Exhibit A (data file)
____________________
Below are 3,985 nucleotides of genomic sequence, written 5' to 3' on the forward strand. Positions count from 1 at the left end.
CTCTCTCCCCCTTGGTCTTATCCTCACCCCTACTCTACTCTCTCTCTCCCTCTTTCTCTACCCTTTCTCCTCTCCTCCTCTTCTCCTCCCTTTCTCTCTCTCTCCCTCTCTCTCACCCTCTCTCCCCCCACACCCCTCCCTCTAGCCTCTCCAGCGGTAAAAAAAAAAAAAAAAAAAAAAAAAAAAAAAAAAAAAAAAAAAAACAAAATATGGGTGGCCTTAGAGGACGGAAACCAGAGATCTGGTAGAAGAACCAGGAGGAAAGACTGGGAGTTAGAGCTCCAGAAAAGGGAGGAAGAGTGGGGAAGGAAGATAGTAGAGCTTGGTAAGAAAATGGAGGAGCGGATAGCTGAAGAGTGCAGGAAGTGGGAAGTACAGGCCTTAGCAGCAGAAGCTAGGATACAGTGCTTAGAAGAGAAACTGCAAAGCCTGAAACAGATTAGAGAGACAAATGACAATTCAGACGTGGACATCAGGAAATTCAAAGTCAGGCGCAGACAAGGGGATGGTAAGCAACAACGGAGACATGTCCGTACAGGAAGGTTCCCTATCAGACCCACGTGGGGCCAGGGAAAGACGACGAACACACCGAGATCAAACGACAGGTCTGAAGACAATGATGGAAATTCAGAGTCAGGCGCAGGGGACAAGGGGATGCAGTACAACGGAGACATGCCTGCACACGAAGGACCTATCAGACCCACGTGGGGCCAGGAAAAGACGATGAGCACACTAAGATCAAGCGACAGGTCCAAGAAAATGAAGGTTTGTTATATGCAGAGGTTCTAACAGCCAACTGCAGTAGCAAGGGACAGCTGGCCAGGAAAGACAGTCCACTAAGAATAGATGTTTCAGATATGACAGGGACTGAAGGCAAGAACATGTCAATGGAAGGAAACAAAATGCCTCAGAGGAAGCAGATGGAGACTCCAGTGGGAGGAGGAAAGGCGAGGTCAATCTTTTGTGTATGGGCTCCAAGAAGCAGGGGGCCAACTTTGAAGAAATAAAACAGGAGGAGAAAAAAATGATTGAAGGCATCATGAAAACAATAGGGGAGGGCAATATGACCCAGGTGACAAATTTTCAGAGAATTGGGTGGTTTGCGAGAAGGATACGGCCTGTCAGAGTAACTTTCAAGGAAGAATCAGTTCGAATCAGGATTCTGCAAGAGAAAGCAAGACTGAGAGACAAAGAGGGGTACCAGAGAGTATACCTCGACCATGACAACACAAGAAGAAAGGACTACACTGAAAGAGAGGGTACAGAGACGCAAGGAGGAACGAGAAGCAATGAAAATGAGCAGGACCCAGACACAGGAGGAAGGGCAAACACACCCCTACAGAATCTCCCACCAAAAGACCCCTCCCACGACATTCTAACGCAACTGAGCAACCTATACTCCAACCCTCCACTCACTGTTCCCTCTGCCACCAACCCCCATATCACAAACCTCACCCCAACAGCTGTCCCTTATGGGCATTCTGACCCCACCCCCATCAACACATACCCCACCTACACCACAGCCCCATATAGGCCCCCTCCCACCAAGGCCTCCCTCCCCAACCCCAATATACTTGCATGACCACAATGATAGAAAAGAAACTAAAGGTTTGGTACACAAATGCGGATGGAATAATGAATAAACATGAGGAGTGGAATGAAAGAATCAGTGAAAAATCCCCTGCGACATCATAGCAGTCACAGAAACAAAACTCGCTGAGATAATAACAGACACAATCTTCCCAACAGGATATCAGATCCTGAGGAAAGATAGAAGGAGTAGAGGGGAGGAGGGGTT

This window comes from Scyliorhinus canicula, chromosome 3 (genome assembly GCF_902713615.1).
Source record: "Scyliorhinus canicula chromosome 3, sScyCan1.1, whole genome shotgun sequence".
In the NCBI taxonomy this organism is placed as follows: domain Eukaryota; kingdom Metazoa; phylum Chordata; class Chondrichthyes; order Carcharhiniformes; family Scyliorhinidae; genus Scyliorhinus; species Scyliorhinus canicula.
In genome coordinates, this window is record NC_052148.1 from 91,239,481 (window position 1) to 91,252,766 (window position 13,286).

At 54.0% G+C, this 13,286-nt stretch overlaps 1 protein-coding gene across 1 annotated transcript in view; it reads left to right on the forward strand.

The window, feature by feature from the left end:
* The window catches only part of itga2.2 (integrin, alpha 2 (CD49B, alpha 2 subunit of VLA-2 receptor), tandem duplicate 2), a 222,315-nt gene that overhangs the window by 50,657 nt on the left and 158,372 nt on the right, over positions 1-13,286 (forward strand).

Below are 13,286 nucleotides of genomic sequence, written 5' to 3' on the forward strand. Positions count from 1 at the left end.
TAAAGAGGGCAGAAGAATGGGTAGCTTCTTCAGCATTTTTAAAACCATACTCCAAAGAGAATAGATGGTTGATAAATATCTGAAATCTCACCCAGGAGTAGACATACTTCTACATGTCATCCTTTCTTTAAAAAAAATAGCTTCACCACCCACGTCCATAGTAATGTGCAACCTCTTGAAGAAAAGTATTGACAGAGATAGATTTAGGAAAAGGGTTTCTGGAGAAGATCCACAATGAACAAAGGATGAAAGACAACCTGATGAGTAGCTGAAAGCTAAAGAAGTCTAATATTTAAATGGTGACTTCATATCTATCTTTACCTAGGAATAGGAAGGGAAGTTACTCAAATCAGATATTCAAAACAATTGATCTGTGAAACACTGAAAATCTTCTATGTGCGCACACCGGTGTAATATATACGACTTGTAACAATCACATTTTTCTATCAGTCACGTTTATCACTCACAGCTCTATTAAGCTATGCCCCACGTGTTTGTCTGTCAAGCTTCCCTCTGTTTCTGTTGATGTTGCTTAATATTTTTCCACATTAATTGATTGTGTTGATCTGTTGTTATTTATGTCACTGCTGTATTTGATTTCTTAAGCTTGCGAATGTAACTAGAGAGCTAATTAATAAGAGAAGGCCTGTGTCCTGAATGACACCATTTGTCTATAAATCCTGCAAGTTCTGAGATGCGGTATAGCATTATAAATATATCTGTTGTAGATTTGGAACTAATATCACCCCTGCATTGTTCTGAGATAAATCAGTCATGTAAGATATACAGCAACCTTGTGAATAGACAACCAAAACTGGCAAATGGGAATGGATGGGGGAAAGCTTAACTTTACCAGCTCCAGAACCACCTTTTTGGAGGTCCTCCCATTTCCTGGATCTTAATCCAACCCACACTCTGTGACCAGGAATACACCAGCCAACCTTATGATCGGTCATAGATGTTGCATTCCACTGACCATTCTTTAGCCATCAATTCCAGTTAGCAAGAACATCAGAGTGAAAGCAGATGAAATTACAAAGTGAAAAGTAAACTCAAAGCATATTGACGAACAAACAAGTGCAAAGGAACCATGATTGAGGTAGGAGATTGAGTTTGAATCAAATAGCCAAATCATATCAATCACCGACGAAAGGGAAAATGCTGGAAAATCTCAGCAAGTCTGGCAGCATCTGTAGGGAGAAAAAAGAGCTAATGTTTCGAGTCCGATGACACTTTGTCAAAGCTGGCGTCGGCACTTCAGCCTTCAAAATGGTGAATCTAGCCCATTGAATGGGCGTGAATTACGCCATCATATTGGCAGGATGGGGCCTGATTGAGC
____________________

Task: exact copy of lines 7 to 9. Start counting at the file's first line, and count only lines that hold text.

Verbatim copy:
At 54.0% G+C, this 13,286-nt stretch overlaps 1 protein-coding gene across 1 annotated transcript in view; it reads left to right on the forward strand.

The window, feature by feature from the left end:
* The window catches only part of itga2.2 (integrin, alpha 2 (CD49B, alpha 2 subunit of VLA-2 receptor), tandem duplicate 2), a 222,315-nt gene that overhangs the window by 50,657 nt on the left and 158,372 nt on the right, over positions 1-13,286 (forward strand).